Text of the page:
Forged over 140 Years Day 6

Day 6: Closure, forty years on: remember the Works, remember the Workers

12 September 1980 is a date etched into many people’s memory as the day that iron and steel production in Consett ended. Within 3 years the site was virtually cleared and there was little trace of the industry that dominated Consett both physically and metaphorically for over 140 years.

Over 3000 people lost their jobs, with many more in industries that relied on the Works for survival. Over a third of people of working age in Consett were unemployed, and figure far in excess of the national average. More to the point, people also lost a way of life that had been a familiar across generations of Consett men and women: the steel works was the heart of the economy and the society of Consett, and strong community bonds were disrupted and severed as families, especially the younger members, left the area to seek work elsewhere.

The lights of Consett were not out, but were certainly dimmed.

 

Today’s Forged Over 140 years focuses on the workers: all those men and women who made Consett steel and proudly maintained CICs reputation for excellence and innovation.

We have four events to share today. The first is the recording of the unveiling of the memorial organised by our colleagues in Project Genesis, to the workers who lost their lives in the production of iron and steel in Consett, and in particular those 11 courageous men who died in the blast furnace gas accident in July 1950. The unveiling ceremony takes place on the morning of the 12 September and is being filmed so all can take part; as soon as we have the link we will post it here.

Update: here is the link to the recording of the unveiling ceremony:

Our colleagues at Land of Oak and Iron also have an unveiling of their own: Douglas Vernon’s comprehensive work, Thread of Iron, is being re-released in a new edition, and there will be a virtual launch today. This seminal work is a compendium of steelworking in the Derwent valley, and is a fantastic gazeteer of the activities of CIC and British Steel, including the events leading to closure, from someone who lived through the changes. The cover image is a wonderful woodcut from local printmaker Cathy Duncan, and there are plenty of local stockists.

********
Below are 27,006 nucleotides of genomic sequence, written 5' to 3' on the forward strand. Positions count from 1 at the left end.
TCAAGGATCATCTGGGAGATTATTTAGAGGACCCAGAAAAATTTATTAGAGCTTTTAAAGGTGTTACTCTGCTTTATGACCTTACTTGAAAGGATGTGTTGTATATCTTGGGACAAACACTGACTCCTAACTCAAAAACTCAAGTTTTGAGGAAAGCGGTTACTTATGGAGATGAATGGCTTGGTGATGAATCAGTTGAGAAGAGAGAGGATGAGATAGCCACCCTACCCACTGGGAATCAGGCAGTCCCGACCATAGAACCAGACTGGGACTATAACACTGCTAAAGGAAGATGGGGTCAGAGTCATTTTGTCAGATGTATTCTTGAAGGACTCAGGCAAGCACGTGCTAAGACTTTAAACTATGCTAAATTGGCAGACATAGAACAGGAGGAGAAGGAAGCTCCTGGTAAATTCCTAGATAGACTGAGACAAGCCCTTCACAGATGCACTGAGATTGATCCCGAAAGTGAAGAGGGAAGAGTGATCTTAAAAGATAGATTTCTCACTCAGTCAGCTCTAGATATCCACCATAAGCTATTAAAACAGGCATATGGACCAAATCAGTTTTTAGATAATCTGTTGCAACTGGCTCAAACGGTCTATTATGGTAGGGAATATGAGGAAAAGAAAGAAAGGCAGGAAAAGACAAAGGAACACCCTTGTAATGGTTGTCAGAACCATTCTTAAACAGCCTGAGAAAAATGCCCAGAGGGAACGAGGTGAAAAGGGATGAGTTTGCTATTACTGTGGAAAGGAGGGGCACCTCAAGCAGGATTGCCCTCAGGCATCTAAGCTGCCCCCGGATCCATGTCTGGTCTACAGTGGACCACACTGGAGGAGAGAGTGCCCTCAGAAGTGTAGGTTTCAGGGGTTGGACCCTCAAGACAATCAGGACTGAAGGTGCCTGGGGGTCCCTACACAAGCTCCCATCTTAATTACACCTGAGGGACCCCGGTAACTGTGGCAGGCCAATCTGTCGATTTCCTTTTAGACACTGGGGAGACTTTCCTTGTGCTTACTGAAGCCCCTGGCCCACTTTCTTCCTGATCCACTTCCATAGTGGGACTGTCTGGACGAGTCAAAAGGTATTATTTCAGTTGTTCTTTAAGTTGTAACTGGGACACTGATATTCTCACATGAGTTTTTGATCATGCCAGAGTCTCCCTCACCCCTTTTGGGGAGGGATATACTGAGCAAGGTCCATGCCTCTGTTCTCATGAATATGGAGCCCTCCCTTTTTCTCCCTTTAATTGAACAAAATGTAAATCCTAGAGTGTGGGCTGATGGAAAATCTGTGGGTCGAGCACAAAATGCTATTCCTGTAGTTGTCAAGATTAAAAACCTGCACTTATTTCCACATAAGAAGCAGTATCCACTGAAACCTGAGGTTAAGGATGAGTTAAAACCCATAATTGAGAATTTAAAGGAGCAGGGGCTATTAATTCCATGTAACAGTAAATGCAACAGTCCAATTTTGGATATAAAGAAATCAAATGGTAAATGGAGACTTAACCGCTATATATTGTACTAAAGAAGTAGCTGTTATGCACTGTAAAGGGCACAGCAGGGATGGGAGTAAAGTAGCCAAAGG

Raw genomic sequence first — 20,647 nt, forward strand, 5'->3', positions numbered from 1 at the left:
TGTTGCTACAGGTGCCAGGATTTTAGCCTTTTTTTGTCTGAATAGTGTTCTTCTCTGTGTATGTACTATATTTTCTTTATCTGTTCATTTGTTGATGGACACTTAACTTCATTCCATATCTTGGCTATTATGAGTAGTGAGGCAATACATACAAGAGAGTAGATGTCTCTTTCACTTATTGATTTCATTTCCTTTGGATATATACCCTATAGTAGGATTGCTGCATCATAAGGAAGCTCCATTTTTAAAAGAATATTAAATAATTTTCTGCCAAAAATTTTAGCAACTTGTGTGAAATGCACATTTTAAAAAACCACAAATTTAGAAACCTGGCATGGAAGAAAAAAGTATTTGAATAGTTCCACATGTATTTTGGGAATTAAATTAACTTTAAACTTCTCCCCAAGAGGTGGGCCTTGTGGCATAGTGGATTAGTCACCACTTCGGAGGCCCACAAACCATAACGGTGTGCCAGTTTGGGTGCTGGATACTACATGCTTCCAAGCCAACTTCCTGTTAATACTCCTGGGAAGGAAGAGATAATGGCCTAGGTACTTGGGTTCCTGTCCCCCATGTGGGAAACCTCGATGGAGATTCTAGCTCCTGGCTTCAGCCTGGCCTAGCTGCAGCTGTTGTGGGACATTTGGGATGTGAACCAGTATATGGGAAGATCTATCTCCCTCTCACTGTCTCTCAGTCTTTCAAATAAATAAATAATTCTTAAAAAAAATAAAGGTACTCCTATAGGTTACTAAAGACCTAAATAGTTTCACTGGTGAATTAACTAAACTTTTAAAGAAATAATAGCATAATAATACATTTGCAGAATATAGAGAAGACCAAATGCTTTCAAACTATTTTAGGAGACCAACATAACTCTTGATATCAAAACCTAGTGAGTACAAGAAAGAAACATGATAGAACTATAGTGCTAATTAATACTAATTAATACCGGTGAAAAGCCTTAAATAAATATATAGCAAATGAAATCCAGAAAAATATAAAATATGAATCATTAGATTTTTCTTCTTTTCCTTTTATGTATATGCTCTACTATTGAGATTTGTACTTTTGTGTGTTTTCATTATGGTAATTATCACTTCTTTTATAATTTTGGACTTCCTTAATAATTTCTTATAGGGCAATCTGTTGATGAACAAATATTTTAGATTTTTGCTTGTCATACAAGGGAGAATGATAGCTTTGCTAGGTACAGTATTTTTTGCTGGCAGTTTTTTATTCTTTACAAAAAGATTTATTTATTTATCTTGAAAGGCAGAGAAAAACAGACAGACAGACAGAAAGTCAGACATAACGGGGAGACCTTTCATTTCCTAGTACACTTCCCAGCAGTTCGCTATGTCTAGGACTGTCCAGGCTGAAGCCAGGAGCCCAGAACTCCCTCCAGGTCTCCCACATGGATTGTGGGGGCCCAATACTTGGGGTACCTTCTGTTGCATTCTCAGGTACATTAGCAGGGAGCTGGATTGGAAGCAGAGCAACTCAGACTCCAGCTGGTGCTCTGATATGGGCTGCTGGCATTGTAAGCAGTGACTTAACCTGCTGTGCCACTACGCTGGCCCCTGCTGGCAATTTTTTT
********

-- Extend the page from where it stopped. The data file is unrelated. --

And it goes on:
Our colleagues at Durham County Record Office have been in touch to tell us about the fabulous online exhibition and video montage, Looking Back at Consett Steelworks, on their webpages. The Record Office holds a substantial amount of archive material on Consett Iron Company, and should be the first point of call for anyone looking into the history of iron and steel production in West Durham and the Derwent valley. We look forward to forging stronger links with them in due course.

Finally, we have two workers stories on the closure to share, both from different perspectives. Firstly, our Film Club Matinee is a wonderful recording, again organised by our friends in Project Genesis, of steelworker Ernie Jeffrey, who had first hand experience of the working at CIC and also of the accident in 1950. We also have a own blog post from Brian Clough, a former steelworker but better known as a photojournalist and broadcaster, who recorded the protests in the face of closure and was also on site when the last steel was tapped on 12 September 1980.

His photographic account of the events leading up to the closure, the last day and the demolition of the site, charting protest, reluctant resignation and removal, is both poignant and illustrative. It is also worth reading his timetable for closure in the North East Labour History Society’s journal from 2013, beautifully illustrated with Brian’s wonderful images.

Our thanks to all those who have shared and contributed to this commemoration of 140 years of iron and steel in Consett. The determination, community, generosity, openness and perseverance that maintained steel production for that length of time, despite the odds, is still running strong in Consett’s veins today.